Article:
Barclays Sees Wealth Funds, Bank Deals Driving Mideast M&A

  • Saudi sovereign fund invested $3.5 billion in Uber last June
  • NBAD and FGB merged to create the U.A.E.’s biggest lender

Barclays Plc sees bank mergers and sovereign wealth funds’ technology investments driving Middle East dealmaking this year as the region adapts to low oil prices.

“The type of deals sovereign wealth funds are looking for has changed over the years, but they continue to be active,” Makram Azar, chairman for the bank in the Middle East and North Africa, said in an interview in London. Funds are looking at opportunities in new areas, such as technology, as well as traditional sectors, such as real estate and infrastructure where they can get good yields, he said.

Sovereign wealth funds in Gulf Arab states are seeking new sources of income to lessen their reliance on volatile oil markets. Since last year, Saudi Arabia’s Public Investment Fund has funneled about $50 billion of the kingdom’s reserves into investments abroad, almost all of it into technology. It is said to be committing as much as $45 billion to partner with SoftBank Group Corp. to set up a new $100 billion vehicle to invest in global technology. The fund also invested $3.5 billion in Uber Technologies Inc. last June.

Elsewhere, Abu Dhabi’s Mubadala Investment Co. is considering investing $10 billion to $15 billion in SoftBank’s fund, people familiar with the plan said in January. Qatar Investment Authority plans to open an office in Silicon Valley to diversify its interests away from oil and gas, and the fund is still studying plans to invest in SoftBank’s fund, Chief Executive Officer Sheikh Abdullah Bin Mohammed Bin Saud Al Thani said in March.

Equity markets in the region, which have remained muted for the last couple of years, are showing signs of revival, Azar said in the interview. Emirates Global Aluminium, the largest aluminum producer in the Middle East, selected advisers for an initial public offering that could raise about $3 billion, people familiar with the matter said in March.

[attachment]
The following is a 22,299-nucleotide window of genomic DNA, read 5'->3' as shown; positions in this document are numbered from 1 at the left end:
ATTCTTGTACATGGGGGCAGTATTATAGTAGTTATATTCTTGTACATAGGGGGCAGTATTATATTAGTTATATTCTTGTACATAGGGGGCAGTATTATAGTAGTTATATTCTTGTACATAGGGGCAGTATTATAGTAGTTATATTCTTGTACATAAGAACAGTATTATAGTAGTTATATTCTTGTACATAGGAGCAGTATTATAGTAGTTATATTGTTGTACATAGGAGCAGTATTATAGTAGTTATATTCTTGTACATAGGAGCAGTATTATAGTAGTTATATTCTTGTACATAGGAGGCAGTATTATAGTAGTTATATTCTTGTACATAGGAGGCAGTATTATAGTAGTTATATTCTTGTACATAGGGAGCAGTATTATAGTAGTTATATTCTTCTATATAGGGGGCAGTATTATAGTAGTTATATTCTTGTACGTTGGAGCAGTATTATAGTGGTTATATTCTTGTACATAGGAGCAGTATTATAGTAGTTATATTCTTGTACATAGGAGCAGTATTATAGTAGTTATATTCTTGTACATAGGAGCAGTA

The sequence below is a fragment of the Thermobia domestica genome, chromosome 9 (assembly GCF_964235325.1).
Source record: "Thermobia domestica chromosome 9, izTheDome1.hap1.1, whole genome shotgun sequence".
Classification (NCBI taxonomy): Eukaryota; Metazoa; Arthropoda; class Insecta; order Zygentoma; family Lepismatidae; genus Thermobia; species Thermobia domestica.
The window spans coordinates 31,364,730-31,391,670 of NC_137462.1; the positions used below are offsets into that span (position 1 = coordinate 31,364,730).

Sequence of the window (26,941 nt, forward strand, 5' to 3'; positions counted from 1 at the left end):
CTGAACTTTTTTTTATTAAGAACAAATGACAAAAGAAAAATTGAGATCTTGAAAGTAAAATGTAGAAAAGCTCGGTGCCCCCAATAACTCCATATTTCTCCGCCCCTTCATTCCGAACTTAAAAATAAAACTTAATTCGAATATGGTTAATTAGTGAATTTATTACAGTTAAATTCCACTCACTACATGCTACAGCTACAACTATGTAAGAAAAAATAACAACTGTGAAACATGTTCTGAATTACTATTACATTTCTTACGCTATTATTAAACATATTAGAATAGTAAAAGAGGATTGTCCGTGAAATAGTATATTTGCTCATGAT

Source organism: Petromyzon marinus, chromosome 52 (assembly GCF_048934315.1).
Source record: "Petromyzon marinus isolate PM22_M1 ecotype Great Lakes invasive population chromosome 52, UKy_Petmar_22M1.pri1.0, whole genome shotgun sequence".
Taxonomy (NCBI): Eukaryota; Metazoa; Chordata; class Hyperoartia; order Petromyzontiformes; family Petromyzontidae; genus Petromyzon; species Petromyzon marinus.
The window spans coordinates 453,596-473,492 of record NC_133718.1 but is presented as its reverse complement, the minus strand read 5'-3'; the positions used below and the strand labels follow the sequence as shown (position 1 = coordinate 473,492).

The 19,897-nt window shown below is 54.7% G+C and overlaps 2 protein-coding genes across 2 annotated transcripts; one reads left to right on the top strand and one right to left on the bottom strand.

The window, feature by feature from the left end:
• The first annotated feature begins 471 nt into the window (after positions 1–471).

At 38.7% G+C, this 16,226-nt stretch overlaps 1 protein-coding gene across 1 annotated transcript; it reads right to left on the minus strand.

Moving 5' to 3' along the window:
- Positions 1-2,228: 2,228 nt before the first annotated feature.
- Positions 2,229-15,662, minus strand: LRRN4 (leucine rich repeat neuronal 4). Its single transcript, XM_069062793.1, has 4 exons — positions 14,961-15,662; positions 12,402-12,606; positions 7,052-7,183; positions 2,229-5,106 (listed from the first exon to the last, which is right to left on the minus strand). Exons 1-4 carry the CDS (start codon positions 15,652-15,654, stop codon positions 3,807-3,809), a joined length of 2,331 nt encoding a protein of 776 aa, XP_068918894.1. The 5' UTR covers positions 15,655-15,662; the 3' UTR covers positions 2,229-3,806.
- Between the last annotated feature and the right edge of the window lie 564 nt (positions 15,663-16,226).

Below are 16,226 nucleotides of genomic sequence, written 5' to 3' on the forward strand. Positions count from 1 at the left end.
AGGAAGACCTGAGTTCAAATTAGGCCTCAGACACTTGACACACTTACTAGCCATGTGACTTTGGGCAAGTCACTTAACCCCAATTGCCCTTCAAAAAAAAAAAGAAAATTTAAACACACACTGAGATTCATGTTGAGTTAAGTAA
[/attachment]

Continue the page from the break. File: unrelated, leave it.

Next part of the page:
Saudi Arabia is aiming to sell as much as 5 percent of shares in Saudi Arabian Oil Co., known as Aramco, as part of a plan by Deputy Crown Prince Mohammed bin Salman to set up the world’s biggest sovereign wealth fund and reduce the economy’s reliance on hydrocarbons.

Bank Mergers

Consolidation in the region’s financial sector will also drive deals, said Azar, who is also chairman of Barclays’ Europe, Middle East and Africa banking. “We might expect to see more transactions from the region driven by the need to consolidate or monetize non-core assets."

National Bank of Abu Dhabi PJSC and First Gulf Bank PJSC merged to create the United Arab Emirates’ largest bank with $180 billion assets. Qatar’s Masraf Al Rayan QSC, Barwa Bank QSC and International Bank of Qatar QSC announced plans for a three-way merger last year. In Saudi Arabia, HSBC Holdings Plc and Royal Bank of Scotland Group Plc’s local ventures are exploring a potential merger to create the kingdom’s third-largest lender with $78 billion in assets.

Barclays ranks number nine for merger and acquisition deals globally this year, according to data compiled by Bloomberg. The value of deals is up 5.7 percent so far this year to $839.1 billion, according to the data.

Political Uncertainty

While Azar said political uncertainty is the only factor deterring investors globally, an exception is Britain, where the Brexit-driven slump in the pound has made assets cheap enough to stir interest among Middle Eastern buyers.

“With the currency where it is and the global reach of companies here, we are seeing a renewed interest in the U.K. from investors," Azar said.“That is coming from global corporates, sovereign wealth funds and financial investors alike."

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